I think you are right to try to find some kind of middle ground. Your mother needs to have other people she wants to call on for help, not just you. It's too much for one person, and you do need your own life too. I really hope you can find a good plan which works for you both because you are right, like my own Mum yours is a good person and a wonderful mother. I am glad I was so close to my Mum and sometimes I managed to find that middle ground, I just didn't always stick to it once I had found it.

    I really do wish you all the best in this.
     
    • Like Like x 8
  15. Jess33marsh

    Jess33marsh Type 1 · Well-Known Member

    Messages:
    56
    Likes Received:
    62
    Trophy Points:
    58
    From what you are saying I am making some assumptions but it does seem like your mum resents having diabetes. As if it is something really dreadfully bad and isolating her. I can identify with this as a diabetic myself especially when I was first diagnosed because I really didn't want to have to accept this condition as part of my life that wouldn't go away. Diabetes impacts on all sorts of things including moods and behaviour.
    I strongly sense your mother would benefit from talking to someone about it other than family. The BACP British association of counselling and psychotherapy maybe able to recommend a counsellor who would hold sessions via Skype or online. This is an ever growing modality with in the counselling field. It maybe worth visiting their website for information. Empowering your mum to do other things and see herself as more than a mother with diabetes may help her build a more positive way of looking at things too so your ideas about using your holiday to do things with her is a great idea. Recognise your own limitations however, you have your own immediate family too and need to look after your own physical and mental well being. Balance is the answer here but finding that balance can take time. Good luck
     
    • Like Like x 2
  16. Totto

    Totto Type 2 · Well-Known Member

    Messages:
    2,831
    Likes Received:
    4,134
    Trophy Points:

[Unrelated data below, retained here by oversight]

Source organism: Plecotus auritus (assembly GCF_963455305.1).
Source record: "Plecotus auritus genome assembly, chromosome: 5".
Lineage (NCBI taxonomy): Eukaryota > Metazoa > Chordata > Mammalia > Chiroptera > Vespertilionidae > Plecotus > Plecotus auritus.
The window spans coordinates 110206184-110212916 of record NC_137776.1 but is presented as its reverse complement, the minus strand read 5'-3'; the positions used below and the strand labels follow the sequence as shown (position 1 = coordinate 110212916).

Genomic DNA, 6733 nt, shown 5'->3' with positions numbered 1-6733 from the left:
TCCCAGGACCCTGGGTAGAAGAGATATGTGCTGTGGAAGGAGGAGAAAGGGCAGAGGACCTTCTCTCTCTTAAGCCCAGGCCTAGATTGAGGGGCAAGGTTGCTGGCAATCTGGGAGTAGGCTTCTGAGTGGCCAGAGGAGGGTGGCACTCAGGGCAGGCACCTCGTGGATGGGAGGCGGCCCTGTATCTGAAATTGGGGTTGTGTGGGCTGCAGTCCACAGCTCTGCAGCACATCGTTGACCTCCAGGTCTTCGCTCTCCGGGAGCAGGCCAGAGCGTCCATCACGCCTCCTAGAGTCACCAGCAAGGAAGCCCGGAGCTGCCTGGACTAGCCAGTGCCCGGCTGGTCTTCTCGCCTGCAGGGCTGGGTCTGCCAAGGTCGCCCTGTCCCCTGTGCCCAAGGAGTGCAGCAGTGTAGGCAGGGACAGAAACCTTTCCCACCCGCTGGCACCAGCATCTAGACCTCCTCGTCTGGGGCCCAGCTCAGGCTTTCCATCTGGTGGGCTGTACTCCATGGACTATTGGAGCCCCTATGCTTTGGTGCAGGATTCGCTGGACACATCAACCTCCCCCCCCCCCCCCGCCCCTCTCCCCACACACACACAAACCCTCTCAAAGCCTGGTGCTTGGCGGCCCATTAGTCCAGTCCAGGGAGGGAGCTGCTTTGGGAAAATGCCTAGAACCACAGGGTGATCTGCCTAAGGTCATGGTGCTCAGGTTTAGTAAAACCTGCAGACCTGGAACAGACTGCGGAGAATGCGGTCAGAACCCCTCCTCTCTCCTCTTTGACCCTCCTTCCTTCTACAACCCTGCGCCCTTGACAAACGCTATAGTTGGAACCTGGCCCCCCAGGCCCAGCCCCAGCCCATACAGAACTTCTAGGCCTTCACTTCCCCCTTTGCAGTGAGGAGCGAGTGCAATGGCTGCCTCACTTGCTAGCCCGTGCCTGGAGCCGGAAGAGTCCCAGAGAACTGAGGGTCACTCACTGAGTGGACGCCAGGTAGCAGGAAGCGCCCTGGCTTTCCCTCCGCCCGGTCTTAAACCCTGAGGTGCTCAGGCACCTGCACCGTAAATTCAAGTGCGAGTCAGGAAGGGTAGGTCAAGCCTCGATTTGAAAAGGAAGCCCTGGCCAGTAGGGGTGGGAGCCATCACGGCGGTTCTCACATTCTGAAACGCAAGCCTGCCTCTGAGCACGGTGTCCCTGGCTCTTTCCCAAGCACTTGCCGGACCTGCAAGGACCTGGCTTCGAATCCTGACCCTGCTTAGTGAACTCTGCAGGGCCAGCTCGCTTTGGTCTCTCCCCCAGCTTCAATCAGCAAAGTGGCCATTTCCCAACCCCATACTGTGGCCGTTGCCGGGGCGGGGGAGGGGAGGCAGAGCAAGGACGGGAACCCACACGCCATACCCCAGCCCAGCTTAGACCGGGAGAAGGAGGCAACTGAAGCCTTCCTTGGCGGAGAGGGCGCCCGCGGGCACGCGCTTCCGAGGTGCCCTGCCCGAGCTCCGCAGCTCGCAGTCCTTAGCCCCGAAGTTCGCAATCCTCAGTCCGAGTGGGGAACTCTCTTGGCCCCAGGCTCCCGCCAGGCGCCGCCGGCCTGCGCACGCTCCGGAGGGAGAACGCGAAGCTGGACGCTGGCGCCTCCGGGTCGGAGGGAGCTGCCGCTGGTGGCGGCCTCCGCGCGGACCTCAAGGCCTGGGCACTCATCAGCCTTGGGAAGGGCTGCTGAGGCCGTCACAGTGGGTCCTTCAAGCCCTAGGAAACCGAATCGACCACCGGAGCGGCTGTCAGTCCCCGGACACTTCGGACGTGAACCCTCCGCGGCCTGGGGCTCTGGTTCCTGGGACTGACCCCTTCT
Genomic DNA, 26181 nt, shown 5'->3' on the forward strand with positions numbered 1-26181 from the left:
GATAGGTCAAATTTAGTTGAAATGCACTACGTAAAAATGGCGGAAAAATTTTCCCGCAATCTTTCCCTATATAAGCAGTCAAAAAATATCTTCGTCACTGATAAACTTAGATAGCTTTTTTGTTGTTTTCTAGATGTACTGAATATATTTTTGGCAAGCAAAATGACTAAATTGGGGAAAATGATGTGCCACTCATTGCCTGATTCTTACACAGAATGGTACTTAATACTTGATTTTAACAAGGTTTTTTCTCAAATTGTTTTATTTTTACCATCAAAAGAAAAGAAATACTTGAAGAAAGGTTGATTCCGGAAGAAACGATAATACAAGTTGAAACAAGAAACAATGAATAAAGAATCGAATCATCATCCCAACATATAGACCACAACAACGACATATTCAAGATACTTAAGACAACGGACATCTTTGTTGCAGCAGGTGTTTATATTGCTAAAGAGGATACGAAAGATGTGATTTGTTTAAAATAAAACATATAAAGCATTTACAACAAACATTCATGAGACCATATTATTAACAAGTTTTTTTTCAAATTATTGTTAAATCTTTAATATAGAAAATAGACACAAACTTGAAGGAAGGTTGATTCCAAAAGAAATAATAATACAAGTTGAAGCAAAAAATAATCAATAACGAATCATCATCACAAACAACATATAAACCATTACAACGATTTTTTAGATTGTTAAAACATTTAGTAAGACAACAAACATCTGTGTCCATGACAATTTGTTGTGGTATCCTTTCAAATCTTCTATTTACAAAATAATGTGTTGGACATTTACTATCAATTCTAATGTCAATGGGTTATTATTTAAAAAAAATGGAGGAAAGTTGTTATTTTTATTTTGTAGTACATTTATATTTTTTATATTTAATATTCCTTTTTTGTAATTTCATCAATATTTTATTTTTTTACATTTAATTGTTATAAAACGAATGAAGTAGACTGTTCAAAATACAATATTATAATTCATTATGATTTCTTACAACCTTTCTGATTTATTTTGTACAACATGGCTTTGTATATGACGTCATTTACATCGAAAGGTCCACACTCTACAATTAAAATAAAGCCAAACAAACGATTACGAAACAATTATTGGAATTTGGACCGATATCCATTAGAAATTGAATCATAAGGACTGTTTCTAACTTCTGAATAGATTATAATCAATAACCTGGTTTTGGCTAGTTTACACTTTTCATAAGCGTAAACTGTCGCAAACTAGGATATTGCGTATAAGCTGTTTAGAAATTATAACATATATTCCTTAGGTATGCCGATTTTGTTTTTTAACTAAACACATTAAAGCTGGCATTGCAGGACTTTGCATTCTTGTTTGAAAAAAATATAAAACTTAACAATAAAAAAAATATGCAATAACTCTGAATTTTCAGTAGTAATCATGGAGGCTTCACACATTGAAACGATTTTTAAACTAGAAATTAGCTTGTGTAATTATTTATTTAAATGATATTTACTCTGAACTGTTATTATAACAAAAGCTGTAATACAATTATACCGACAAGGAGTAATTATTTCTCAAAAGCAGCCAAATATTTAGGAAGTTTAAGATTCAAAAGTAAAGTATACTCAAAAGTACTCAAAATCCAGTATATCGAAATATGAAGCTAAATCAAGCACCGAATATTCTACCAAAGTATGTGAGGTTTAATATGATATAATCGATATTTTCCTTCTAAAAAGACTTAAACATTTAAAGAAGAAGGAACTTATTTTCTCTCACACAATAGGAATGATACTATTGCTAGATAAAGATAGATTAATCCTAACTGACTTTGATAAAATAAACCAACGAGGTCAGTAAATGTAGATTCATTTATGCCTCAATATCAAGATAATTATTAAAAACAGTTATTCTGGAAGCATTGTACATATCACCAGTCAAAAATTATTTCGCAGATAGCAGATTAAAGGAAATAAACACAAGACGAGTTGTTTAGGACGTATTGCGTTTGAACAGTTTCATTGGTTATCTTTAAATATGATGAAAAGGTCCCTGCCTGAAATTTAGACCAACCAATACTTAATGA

178
    Not because I saw it on my own, hard to assess the situation when you are in it. But, my husband says she uses this to get my attention. Of course it really backfires in the end. When I raise my concerns she sometimes twists my words around, saying that I am mocking her medical condition. So yes, there definitely is an unhealthy element of manipulation here.

    You need help to see what she is doing to you. My view is that the problem isn't her diabetes at all, although that complicates things, but that she uses her diabetes to manipulate you. So long as you allow her to do so nothing will change, so it is very much up to you to decide what you put up with or not.

    Remember, regardless of her upbringing and the possible stigmata of her disease she is an adult and thus capable of taking care of herself. She chooses to make you take care of her at a very large cost for you.
     
  17. greg39

    greg39 Type 2 · Member

    Messages:
    21
    Likes Received:
    15
    Trophy Points:
    43
    How wonderful of you Melodina and how selfish of your mother, mine is manipulative too. You do seem to be in an impossible situation.

    My advice is don't let her twist anything, people can argue anything and find any number of reasons to excuse their behaviour. Attack the cause and the opposite of the usual debating rules attack the messenger not the message other wise you will have no choice but to continue pampering her.

    Why would she bother with a dog or other help while she has you running after her, you may have to risk an ultimatum along with orders from you not asking. You have a lot of control over her and she obviously likes it so use it to empower yourself. If you get through she will find her own power and respect and maybe even thank you for it,

    You say she is a good mother but we're all good and bad but when this is deliberate it is not good. I'll bet 99% of us wouldn't tell our kids on holiday if we had a hypo so as not worry them. She appears to care more for herself then you and that's the way you have to see it. If she's somehow unaware of this fact she needs to know. Not to make her guilty but the opposite, it's been going on so long you have win this battle. As you know you're being emotionally blackmailed and completely stuck unless you take control of her to release yourself,

    She might feel bad over another pet dying but that's tough when her own daughter's welfare is more important than a 'want' Buy one for her and teach her how to train it, you can find the info online. Is she doesn't have a meter you can get SD Codefree meters cheaply online and strips. She needs to test everything to help get stable. If she hasn't a smartphone get her one and download a panic button app which rings a friend in emergency (not you)

    This is a horrible situation you've been put in and I wish you the best. If I can add anything positive to all of this at least you've been trained to care and that will bring it's own rewards through out your life, good luck.
     
    • Like Like x 2
  • Meet the Community

    Find support, connect with others, ask questions and share your experiences with people with diabetes, their carers and family.

    Did you know: 7 out of 10 people improve their understanding of diabetes within 6 months of being a Diabetes Forum member. Get the Diabetes Forum App and stay connected on iOS and Android

    Grab the app!
  • Tweet with us

  • Like us on Facebook